New Zealand is easily one of my favourite places on the entire earth! This tiny country off the east coast of Australia holds so many amazing wonders that you would be hard pressed not to find something you love. The people are very friendly and helpful, the food is surprisingly delicious and the scenery is absolutely breathtaking everywhere you turn. Here are just a few reasons why I think you should visit New Zealand as soon as you possibly can!
1. Wellington – In addition to being New Zealand’s capitol city, Wellington is also the southernmost capitol city in the world. As if that weren’t enough, Wellington is also considered to be the culinary and cultural capital of New Zealand. It is the country’s third most populous urban area and is said to have more cafes, bars and restaurants per capita than New York. Wellington is also fuelled by some of the strongest coffee you’ll ever find! Take the cable car up to the gorgeous botanical gardens and walk back down through the beautiful blooms, visit Te Papa Tongarewa, New Zealand’s national museum or indulge in some of the cities fine cuisine.
2. Punakaiki Pancake Rocks & Blowholes – Punakaiki is a small community on the West Coast of the New Zealand’s South Island. Part of the Paparoa National Park, the Pancake Rocks are the most visited natural attraction on the West Coast. The rocks and blowholes are easily accessed by the Pancake Rocks and Blowholes Walk right in the center of Punakaiki. The walk is easy and mostly flat, with a few stone stairs along the way. While the walk can probably be completed in about 20 minutes, I recommend allowing at least 30-45 minutes to do the whole track, as you’ll want to stop several times to watch the blowholes perform their magic.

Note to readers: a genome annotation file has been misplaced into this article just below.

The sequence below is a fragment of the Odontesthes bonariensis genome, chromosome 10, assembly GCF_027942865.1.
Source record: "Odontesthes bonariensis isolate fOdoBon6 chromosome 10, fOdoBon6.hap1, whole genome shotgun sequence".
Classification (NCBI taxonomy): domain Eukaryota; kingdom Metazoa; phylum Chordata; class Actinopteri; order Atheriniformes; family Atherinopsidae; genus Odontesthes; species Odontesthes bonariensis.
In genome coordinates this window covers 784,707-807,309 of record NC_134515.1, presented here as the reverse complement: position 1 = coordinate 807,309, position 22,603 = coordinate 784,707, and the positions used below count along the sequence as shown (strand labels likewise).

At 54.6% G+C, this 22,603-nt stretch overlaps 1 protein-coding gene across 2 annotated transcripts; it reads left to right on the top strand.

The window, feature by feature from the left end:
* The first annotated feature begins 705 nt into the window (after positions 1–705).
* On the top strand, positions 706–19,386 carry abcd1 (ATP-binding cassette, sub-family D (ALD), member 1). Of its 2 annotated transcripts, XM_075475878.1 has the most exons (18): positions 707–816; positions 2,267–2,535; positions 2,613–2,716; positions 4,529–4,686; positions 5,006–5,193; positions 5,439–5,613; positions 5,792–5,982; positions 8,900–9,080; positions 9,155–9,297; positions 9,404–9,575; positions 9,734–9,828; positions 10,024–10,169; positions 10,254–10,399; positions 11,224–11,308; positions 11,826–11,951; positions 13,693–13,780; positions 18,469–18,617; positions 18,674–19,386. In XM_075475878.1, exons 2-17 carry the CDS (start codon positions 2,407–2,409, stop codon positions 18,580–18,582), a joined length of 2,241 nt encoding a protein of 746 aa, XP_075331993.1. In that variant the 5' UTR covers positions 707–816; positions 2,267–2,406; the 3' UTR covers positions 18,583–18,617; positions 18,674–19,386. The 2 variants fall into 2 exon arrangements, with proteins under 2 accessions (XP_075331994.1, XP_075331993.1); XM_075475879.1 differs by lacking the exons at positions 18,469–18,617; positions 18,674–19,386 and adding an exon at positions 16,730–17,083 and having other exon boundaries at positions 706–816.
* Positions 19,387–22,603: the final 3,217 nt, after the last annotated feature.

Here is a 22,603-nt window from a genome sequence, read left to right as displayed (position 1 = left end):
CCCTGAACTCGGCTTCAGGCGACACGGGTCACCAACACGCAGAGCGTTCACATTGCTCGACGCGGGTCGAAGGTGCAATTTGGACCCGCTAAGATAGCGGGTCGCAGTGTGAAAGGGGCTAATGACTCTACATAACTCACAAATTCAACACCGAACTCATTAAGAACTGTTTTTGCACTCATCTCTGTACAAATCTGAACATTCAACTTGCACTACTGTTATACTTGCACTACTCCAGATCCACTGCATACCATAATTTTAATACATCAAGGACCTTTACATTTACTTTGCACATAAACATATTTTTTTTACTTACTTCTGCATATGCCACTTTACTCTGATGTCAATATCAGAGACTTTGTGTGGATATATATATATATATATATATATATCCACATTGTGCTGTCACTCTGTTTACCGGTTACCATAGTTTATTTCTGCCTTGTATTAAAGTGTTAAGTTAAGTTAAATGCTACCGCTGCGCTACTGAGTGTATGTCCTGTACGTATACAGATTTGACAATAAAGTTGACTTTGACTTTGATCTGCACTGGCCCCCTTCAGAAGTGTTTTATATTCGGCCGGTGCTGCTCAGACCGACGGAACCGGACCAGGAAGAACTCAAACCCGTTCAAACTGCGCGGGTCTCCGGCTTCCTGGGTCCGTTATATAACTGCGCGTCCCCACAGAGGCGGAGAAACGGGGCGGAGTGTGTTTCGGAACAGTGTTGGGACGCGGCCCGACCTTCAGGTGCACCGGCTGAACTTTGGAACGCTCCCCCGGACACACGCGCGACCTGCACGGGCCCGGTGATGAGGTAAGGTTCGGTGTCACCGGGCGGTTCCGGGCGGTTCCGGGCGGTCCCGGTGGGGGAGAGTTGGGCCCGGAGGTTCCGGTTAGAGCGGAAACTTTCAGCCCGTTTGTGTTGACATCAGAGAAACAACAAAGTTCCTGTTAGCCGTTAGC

3. Glenorchy – Often referred to as the gateway to Paradise, Glenorchy is nestled on the northern shores of Lake Wakatipua on New Zealand’s South Island, approximately 45 minutes from Queenstown. This idyllic little village is only home to about 350 residents, but serves as the gateway to some of New Zealand’s best hiking trails and Middle‑earth experiences. That’s right, set against a background of native beech forest and towering mountain ranges, Glenorchy’s spectacular landscapes have been used in many scenes from The Lord of the Rings trilogy, as well as the Narnia movies. There are no remnants from the movies, though, as New Zealand made Peter Jackson promise to return the land to the exact state it was in before filming started.
4. Queenstown – Sitting on the shores of the South Island’s Lake Wakatipu with the dramatic Southern Alps as it’s backdrop, Queenstown is one of the most stunning cities in all of New Zealand. It’s said that Queenstown was named by gold prospectors who were captivated by the beauty of the surrounding mountains and rivers and pronounced it a town “fit for a Queen.” I’d surely agree! Queenstown is also known as the adventure capital of the world. You can bungee jump off Kawarau Gorge Suspension Bridge, jet-boat on the Shotover River or ski on the slopes of The Remarkables. If you’re not that adventurous you can still ride the gondola up to Bob’s Peak for stunning views over the city or take a tour of the local wine regions for more spectacular scenery.